Pupils, also known as scholars, could take multiple courses with doctoral candidates from different universities, researching a diverse range of fields. They earned a certificate at the end of the course. They got hands-on experience of what it is like to conduct and communicate research. This experience greatly advanced their critical thinking skills, as well as their ambition to enter higher education, and to ask and answer their own questions.

 

 

"It was a very successful charity programme," said Dr Paulo, who was still excited about his teaching experience. “Imagine a child from a disadvantaged background, from a disadvantaged school in London, off to Oxford for the first time, perhaps the first in their family to set foot on a university campus, to engage in learning with a doctoral candidate in one of the Oxford faculties. Imagine now this child is profoundly inspired and begins to envision what they too can accomplish, with the right support, and how far they can and want to go in their education, in their fields of interest. It was always an invaluable opportunity to impact the life of a child."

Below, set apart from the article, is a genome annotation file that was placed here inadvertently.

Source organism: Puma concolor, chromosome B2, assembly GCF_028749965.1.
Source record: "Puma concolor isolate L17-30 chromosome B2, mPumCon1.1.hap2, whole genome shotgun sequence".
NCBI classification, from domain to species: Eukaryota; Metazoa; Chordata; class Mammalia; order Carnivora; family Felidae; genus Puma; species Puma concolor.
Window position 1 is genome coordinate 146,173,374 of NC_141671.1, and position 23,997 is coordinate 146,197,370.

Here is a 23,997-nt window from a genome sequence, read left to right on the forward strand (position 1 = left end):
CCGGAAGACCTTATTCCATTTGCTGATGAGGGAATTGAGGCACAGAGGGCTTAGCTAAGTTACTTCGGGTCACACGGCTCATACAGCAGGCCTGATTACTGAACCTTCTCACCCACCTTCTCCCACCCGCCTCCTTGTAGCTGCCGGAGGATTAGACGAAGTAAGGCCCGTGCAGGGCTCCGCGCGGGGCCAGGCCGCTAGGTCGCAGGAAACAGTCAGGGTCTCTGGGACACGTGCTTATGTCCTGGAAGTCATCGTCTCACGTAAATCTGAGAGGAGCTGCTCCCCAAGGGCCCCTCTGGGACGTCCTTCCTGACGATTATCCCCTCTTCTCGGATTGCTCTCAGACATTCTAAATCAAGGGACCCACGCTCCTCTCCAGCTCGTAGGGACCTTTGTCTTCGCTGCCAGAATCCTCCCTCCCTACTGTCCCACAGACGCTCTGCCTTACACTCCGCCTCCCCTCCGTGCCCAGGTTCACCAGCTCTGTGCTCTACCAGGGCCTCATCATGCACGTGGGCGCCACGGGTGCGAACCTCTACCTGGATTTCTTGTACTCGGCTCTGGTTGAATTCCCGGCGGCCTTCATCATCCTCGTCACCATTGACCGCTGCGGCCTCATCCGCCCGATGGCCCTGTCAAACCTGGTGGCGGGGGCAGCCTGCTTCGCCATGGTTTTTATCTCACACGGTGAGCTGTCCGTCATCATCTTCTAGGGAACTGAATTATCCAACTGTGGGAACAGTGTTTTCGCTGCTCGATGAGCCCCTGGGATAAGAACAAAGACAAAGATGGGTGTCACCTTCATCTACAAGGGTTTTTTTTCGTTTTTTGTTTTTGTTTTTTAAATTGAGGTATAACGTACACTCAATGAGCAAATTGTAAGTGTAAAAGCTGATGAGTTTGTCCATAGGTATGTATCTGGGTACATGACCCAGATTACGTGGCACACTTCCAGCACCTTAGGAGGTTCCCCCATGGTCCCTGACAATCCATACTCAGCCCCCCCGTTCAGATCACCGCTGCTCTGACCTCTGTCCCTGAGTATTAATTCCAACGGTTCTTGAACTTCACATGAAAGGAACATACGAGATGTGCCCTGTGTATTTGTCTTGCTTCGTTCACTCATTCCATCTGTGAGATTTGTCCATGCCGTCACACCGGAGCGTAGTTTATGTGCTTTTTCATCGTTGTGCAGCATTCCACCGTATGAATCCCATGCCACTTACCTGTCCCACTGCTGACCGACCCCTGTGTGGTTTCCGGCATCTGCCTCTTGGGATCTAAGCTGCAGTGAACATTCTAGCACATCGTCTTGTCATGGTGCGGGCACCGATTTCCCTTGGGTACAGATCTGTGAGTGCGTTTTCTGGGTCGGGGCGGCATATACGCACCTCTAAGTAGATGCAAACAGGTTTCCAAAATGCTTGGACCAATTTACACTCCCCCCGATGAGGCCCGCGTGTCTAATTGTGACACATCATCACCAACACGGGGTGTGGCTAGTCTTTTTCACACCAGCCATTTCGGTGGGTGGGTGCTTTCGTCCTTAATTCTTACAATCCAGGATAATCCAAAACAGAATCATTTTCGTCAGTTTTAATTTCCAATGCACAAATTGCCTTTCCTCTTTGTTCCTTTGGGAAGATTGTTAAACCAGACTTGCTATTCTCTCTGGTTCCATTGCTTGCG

You can imagine how many children have benefited, and still benefit, from this programme to reach new heights in their learning.

 

 

 

Bridging the Gap between Fundamental and Higher Education

 

There is a clear bridge for students from fundamental education to higher education. This bridge is supported by the collective efforts of educators, parents, and a range of other actors. PhDs ought to be seen as ‘envoys’ who can ‘mentor’ students and serve as ‘role models’ of academic achievement. They can supervise and offer guidance to students, so that students can effectively prepare for the quality of investigations they can expect at the level of higher education. These ‘envoys’ have travelled the distance, they have aimed high and achieved much, and serve as clear examples of what is possible in education. They are examples of intellectual curiosity, critical thinking, perseverance, organisation, self-discipline, and a host of other skills we want to encourage in our own students.